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Andrew Jaszi

Andrew Jaszi

The basics
Quick Facts
Gender male
Birth 1 March 1917
Death 22 June 1998
Star sign PiscesPisces
Mother: Anna Lesznai
The details

Andrew Oscar Jászi (Hungarian: Jászi András Oszkár; March 1, 1917 – June 22, 1998) was a Hungarian-born philosopher and literary scholar. He taught as professor of German at the University of California, Berkeley, from 1948 to 1984.


Jászi was born in Budapest into a distinguished family of assimilated Jews. His father, Oszkár Jászi, was a sociologist, historian, and politician who served as Minister of Nationalities in Mihály Károlyi's cabinet during the Hungarian Democratic Republic of 1918–19 before moving to the United States in 1925 to join the faculty of Oberlin College as Professor of Political Science. Andrew Jászi’s mother, Anna Lesznai, was a well-known artist and writer.

After his parents’ divorce in 1919, Jászi moved with his mother and brother George (1915–1992) to Vienna, where he received his primary school education. This was followed by a return to Budapest in 1931 and enrollment in the Deutsche Oberschule (“German High School”). As was typical of those of his background, he was raised bilingual in Hungarian and German, though German remained the primary language of his intellectual work throughout his life.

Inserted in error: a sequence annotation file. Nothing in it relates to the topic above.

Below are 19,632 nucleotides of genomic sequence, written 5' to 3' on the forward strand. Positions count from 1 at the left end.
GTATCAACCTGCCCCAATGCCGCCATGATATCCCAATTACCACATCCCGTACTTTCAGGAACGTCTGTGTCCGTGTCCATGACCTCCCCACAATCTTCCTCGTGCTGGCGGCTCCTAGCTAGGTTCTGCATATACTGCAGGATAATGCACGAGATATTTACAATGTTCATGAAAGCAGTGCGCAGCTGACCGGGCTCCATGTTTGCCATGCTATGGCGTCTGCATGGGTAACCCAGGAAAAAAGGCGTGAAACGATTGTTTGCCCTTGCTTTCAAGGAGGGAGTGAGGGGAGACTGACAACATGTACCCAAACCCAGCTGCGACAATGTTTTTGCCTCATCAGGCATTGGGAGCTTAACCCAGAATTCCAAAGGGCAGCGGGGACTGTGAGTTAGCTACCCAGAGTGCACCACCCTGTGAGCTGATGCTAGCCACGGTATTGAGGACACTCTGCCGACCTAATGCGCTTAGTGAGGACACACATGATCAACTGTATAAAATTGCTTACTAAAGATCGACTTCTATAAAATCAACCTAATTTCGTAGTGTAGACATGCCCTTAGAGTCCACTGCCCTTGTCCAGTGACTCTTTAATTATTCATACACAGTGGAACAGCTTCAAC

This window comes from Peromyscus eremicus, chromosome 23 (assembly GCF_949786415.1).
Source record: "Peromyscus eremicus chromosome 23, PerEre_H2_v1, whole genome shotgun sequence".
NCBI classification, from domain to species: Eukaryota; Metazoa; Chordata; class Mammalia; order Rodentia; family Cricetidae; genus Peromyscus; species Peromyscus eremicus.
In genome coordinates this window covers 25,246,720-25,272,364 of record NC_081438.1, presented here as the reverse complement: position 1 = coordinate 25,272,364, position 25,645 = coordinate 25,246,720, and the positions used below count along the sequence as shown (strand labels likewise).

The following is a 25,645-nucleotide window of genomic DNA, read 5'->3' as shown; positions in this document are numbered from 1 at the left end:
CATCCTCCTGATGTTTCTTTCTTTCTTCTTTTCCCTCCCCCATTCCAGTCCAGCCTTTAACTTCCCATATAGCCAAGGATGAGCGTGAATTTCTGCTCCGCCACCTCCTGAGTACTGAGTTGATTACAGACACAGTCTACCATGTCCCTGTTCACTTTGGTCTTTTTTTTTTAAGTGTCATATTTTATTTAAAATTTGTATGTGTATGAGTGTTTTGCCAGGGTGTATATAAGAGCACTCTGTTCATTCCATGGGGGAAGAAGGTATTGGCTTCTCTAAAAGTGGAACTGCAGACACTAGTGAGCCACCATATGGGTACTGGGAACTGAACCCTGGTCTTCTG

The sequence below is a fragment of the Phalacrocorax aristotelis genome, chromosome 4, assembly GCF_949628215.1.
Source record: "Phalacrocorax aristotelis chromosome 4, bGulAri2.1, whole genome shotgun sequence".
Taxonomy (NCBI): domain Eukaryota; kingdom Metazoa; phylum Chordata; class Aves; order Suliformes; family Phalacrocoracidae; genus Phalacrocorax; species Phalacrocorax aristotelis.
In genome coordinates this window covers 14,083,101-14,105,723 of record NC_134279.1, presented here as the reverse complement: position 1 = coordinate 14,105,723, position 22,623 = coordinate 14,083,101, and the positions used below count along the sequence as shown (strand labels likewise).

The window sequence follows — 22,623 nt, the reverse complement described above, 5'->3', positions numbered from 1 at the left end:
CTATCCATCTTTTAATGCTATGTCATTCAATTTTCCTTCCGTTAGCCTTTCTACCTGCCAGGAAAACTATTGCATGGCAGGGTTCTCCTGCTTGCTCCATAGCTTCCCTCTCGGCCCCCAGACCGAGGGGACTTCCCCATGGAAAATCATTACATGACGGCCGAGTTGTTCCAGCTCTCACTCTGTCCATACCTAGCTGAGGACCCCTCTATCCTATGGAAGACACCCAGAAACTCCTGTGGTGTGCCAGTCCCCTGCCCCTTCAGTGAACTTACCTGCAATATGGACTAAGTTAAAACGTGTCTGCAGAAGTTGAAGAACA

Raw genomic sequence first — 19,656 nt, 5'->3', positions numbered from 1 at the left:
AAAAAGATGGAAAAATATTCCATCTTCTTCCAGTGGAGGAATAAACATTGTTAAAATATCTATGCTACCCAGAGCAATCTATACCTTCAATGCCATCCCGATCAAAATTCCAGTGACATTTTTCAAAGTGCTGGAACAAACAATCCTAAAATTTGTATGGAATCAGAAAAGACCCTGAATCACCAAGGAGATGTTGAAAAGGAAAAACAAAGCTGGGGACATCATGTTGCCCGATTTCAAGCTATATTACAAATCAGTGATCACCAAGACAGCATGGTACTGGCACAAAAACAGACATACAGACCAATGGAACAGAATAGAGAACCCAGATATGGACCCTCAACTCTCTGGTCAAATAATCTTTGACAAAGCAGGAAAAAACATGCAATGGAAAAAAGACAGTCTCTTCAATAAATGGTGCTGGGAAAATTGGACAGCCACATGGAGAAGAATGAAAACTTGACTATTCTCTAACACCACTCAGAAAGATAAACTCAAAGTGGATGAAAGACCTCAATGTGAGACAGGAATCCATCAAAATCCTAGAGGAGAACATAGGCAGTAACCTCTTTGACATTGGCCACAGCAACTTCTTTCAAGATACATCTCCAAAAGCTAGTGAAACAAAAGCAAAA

He finished high school in 1935, then came to the United States to join his father at Oberlin where he earned his B.A. in German in 1938. From there, he went to Harvard to begin his doctoral studies. Drafted into the U.S. army in 1942, he was dispatched to serve as an intelligence officer with the occupation forces in Germany.

Jászi completed his Ph.D. in German at Harvard in 1947. He was hired the following year by the University of California, Berkeley, where he taught classes in German literature until his retirement in 1984. He died at his home in Oakland, California, in 1998.